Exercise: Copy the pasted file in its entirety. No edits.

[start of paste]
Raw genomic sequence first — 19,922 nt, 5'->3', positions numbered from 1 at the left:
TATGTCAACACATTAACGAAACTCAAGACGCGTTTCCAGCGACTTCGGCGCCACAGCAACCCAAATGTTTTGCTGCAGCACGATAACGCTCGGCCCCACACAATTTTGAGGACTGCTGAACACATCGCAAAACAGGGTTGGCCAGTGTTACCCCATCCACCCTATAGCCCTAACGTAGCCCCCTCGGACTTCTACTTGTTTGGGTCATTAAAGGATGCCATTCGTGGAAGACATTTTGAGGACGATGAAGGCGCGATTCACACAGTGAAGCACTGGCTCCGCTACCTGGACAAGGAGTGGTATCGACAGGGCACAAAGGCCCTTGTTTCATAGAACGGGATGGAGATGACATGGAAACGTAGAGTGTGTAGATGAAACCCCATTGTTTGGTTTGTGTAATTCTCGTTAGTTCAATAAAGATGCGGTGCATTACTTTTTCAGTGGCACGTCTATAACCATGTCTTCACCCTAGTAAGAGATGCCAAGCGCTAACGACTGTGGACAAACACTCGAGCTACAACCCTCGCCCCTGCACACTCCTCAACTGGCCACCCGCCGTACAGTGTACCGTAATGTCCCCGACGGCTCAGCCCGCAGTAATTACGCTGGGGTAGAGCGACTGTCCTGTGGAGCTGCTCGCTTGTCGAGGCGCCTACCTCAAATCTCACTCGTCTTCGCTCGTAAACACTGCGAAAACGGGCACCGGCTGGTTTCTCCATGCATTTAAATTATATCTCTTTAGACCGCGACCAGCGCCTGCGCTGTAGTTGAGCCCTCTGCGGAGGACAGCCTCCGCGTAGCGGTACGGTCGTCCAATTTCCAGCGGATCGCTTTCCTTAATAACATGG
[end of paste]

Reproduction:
Raw genomic sequence first — 19,922 nt, 5'->3', positions numbered from 1 at the left:
TATGTCAACACATTAACGAAACTCAAGACGCGTTTCCAGCGACTTCGGCGCCACAGCAACCCAAATGTTTTGCTGCAGCACGATAACGCTCGGCCCCACACAATTTTGAGGACTGCTGAACACATCGCAAAACAGGGTTGGCCAGTGTTACCCCATCCACCCTATAGCCCTAACGTAGCCCCCTCGGACTTCTACTTGTTTGGGTCATTAAAGGATGCCATTCGTGGAAGACATTTTGAGGACGATGAAGGCGCGATTCACACAGTGAAGCACTGGCTCCGCTACCTGGACAAGGAGTGGTATCGACAGGGCACAAAGGCCCTTGTTTCATAGAACGGGATGGAGATGACATGGAAACGTAGAGTGTGTAGATGAAACCCCATTGTTTGGTTTGTGTAATTCTCGTTAGTTCAATAAAGATGCGGTGCATTACTTTTTCAGTGGCACGTCTATAACCATGTCTTCACCCTAGTAAGAGATGCCAAGCGCTAACGACTGTGGACAAACACTCGAGCTACAACCCTCGCCCCTGCACACTCCTCAACTGGCCACCCGCCGTACAGTGTACCGTAATGTCCCCGACGGCTCAGCCCGCAGTAATTACGCTGGGGTAGAGCGACTGTCCTGTGGAGCTGCTCGCTTGTCGAGGCGCCTACCTCAAATCTCACTCGTCTTCGCTCGTAAACACTGCGAAAACGGGCACCGGCTGGTTTCTCCATGCATTTAAATTATATCTCTTTAGACCGCGACCAGCGCCTGCGCTGTAGTTGAGCCCTCTGCGGAGGACAGCCTCCGCGTAGCGGTACGGTCGTCCAATTTCCAGCGGATCGCTTTCCTTAATAACATGG